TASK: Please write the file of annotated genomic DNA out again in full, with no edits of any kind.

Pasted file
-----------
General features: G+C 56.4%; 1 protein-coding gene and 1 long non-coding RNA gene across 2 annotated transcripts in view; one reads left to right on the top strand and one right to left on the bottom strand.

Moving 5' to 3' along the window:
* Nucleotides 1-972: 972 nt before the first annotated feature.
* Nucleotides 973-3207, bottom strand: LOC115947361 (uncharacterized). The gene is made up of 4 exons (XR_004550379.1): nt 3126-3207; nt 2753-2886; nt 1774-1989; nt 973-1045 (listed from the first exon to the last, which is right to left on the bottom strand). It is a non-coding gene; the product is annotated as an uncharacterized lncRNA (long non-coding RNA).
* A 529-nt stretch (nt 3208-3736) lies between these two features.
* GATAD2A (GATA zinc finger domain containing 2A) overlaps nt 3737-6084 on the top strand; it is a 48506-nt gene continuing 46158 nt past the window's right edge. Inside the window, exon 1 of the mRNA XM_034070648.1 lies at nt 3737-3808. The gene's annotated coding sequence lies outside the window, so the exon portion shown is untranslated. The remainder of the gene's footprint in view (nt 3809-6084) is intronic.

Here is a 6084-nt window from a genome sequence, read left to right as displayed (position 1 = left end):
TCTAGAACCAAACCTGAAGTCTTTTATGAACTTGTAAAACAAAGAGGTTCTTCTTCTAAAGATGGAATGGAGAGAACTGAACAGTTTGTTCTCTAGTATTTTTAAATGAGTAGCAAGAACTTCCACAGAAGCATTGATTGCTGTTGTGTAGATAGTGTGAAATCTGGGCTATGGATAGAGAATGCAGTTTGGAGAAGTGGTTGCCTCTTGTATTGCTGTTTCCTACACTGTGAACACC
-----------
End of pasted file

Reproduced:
General features: G+C 56.4%; 1 protein-coding gene and 1 long non-coding RNA gene across 2 annotated transcripts in view; one reads left to right on the top strand and one right to left on the bottom strand.

Moving 5' to 3' along the window:
* Nucleotides 1-972: 972 nt before the first annotated feature.
* Nucleotides 973-3207, bottom strand: LOC115947361 (uncharacterized). The gene is made up of 4 exons (XR_004550379.1): nt 3126-3207; nt 2753-2886; nt 1774-1989; nt 973-1045 (listed from the first exon to the last, which is right to left on the bottom strand). It is a non-coding gene; the product is annotated as an uncharacterized lncRNA (long non-coding RNA).
* A 529-nt stretch (nt 3208-3736) lies between these two features.
* GATAD2A (GATA zinc finger domain containing 2A) overlaps nt 3737-6084 on the top strand; it is a 48506-nt gene continuing 46158 nt past the window's right edge. Inside the window, exon 1 of the mRNA XM_034070648.1 lies at nt 3737-3808. The gene's annotated coding sequence lies outside the window, so the exon portion shown is untranslated. The remainder of the gene's footprint in view (nt 3809-6084) is intronic.

Here is a 6084-nt window from a genome sequence, read left to right as displayed (position 1 = left end):
TCTAGAACCAAACCTGAAGTCTTTTATGAACTTGTAAAACAAAGAGGTTCTTCTTCTAAAGATGGAATGGAGAGAACTGAACAGTTTGTTCTCTAGTATTTTTAAATGAGTAGCAAGAACTTCCACAGAAGCATTGATTGCTGTTGTGTAGATAGTGTGAAATCTGGGCTATGGATAGAGAATGCAGTTTGGAGAAGTGGTTGCCTCTTGTATTGCTGTTTCCTACACTGTGAACACC